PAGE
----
Coach, Mentor, or Counselor—How are They different and Which Do I Need?
This is one of those questions that can truly change a client’s outcome. Coaches, mentors and counselors can have similar impacts on the person they are working with. However, the training is for each the educational level can vary, and the issues in which they work can also vary. So I truly understand the confusion and today hope to help clarify the three.
Counselor: If you refer to your clients as patients … you’re a counselor. (On the flip side if your client sees themselves as needing therapy, then they need to see a counselor.)
Counselors tend to have additional training in a field of expertise for two or more years and hold an advanced degree (Master’s Degree or higher), and log hundreds of supervised contact hours while attaining their degree. Many states require state certification where they practice. They also tend to utilize past actions, issues, or behaviors to reflect upon your current behavior. Their focus is clinically based, and can fall under: depression, anxiety, sever life changes, and other diagnoses.
A counselor tends to meet their clients face to face in an office.
You need a counselor if:
You are dealing with depression or anxiety
Are in a crisis situation
Are having serious personal problems
Resolving marital issues (marriage counselor)
Fees: vary and usually can be covered by health plans.
Coaches: Coaching is a relatively new field and tends to be more action based rather than diagnosis based. They are more like a thinking partner and create a synergistic or co-creative relationship with their clients. They too specialize, however, the training is more life-based training. A client can find coaches who are relationship, life, transition, and/or career focused. Those who specialize in leadership, executive, and business typically come from a strong business/leadership background as well as have an educational background in that topic. The degree level can also vary as leadership and executive coaches typically are Master’s level or higher; those in life coaching can fall anywhere.
Coaching typically takes place on the phone either weekly, bi-weekly, or monthly.
A coach is ideal if:
You are looking to set goals and be held accountable to them
Are in career transition (career coach)
Have a hard time staying motivated and focused on task
Looking to learn effective ways to enhance your current position
Making changes in your life
Fees: can vary are based on weekly coaching sessions or monthly retainers- remember you get what your paying for...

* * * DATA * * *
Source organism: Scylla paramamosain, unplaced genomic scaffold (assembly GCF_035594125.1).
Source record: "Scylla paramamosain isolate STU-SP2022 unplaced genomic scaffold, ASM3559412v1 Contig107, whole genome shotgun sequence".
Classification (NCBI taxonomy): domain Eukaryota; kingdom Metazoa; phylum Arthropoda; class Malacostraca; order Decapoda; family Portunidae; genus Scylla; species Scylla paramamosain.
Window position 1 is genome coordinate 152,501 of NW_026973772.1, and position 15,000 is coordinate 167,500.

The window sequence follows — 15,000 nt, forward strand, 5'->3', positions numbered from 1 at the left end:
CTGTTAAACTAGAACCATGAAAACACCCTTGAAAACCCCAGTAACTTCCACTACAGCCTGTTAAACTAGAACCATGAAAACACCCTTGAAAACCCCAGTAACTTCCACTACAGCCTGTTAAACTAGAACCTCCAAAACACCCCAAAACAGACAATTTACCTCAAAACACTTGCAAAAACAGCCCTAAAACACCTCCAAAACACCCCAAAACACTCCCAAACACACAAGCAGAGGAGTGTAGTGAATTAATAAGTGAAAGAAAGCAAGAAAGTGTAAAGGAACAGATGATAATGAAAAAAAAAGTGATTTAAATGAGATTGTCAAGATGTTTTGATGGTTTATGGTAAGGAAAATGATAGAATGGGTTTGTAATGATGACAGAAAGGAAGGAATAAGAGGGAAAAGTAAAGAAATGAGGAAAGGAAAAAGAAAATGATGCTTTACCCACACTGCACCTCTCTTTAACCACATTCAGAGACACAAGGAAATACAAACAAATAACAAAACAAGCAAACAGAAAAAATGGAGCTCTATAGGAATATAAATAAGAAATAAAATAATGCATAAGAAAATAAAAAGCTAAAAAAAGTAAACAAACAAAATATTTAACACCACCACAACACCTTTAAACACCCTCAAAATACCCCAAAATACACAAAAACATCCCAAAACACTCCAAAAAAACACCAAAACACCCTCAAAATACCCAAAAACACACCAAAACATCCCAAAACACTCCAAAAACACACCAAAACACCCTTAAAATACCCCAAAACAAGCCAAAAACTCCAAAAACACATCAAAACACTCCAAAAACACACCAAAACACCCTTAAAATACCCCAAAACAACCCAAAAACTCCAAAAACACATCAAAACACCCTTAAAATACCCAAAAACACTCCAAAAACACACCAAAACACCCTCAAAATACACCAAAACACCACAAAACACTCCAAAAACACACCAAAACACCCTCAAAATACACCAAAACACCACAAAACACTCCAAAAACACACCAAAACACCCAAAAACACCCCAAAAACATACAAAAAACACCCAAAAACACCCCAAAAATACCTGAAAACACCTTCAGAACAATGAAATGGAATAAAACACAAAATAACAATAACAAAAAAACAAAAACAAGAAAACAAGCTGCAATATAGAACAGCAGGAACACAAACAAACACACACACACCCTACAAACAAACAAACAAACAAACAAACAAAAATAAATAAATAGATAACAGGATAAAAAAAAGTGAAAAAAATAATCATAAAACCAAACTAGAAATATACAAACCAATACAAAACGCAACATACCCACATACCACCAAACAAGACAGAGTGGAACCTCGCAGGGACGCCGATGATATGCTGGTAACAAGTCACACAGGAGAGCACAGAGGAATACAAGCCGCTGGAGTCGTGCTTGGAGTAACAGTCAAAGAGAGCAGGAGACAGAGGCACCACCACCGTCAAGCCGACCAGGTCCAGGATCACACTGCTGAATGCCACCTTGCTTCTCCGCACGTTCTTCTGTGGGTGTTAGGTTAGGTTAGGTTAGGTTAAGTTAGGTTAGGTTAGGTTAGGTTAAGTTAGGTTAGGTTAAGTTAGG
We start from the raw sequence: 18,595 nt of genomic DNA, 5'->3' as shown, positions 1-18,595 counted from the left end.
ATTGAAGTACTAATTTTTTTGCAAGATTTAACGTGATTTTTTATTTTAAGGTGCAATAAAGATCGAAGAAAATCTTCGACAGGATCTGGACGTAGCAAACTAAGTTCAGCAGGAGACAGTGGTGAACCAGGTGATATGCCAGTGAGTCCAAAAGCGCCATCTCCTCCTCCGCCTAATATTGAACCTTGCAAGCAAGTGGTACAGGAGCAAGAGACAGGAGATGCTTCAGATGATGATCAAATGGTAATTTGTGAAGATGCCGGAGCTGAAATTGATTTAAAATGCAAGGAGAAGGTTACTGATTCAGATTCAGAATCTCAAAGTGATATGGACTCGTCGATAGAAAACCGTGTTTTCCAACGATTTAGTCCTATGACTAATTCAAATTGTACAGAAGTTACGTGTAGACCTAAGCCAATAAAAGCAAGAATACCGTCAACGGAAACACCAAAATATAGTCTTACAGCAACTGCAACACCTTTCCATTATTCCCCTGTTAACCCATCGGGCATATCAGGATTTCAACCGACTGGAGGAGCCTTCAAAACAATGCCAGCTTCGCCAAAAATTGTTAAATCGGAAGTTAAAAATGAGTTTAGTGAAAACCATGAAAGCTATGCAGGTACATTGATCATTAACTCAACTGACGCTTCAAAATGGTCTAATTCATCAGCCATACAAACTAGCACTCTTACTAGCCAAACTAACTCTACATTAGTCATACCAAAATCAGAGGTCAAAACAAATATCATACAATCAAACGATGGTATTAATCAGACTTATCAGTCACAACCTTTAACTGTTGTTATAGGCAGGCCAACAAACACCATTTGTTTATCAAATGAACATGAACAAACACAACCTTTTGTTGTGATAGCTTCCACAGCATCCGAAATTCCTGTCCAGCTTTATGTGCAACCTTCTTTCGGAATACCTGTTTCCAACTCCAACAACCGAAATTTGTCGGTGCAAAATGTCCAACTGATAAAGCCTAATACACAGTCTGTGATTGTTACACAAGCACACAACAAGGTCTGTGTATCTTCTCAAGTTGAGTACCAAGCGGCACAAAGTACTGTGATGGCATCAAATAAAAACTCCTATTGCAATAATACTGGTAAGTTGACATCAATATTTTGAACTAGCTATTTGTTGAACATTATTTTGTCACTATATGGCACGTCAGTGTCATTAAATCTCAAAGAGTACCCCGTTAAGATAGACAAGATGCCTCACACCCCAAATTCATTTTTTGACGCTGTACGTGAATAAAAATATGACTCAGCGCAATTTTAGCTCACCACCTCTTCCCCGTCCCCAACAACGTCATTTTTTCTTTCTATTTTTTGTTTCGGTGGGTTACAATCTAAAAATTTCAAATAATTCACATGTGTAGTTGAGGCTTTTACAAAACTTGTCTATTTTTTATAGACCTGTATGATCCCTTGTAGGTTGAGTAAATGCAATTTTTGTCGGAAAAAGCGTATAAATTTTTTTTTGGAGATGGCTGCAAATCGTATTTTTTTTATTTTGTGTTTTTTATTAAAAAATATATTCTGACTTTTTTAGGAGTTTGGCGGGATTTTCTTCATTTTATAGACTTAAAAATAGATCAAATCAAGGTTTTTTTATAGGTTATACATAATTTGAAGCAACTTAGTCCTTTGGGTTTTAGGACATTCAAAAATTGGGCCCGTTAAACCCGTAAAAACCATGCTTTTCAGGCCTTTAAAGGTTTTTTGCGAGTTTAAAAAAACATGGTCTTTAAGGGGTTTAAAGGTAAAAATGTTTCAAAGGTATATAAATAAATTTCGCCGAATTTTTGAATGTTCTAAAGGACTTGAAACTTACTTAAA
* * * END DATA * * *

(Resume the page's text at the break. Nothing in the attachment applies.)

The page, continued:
Mentors: If you are looking for career advice, are new to a field, or are looking for the hand to guild you, then you are looking for a mentor. Mentoring is a co-creative relationship that can jump-start your career and help you succeed faster. This relationship is more like a partnership. Your mentor coach is focused on getting you the knowledge you need to succeed NOW. Anyone who has enjoyed great success in their life typically had a mentor of some kind. You can find mentors either in the place you work or outside your company, however, a note on mentor coaches: If you are in finances, hire a mentor who also is in finance, in other words, find individuals who are excelling in their own career and look to help you get ahead.
Mentoring can take place on the phone or face-to-face.
You would benefit with a mentor coach if:
You are looking for a career role model
Need an advocate in your corner to help you further your career
Are new in an industry and are looking to move ahead faster than your peers
Need a helping hand to guild you along your path to success
Fees: can vary based on weekly or bi-weekly mentoring sessions
Regardless of which of the three you work with, the relationship is key. It should be open and honest and free of presumed biases. I implore you to select the right fit from the beginning and ask as many questions as you need until you get the fit you need to achieve your desired outcome.
It is also important when looking at coaches and mentors that they are trained and certified—even if not required, as this show a commitment to ongoing education.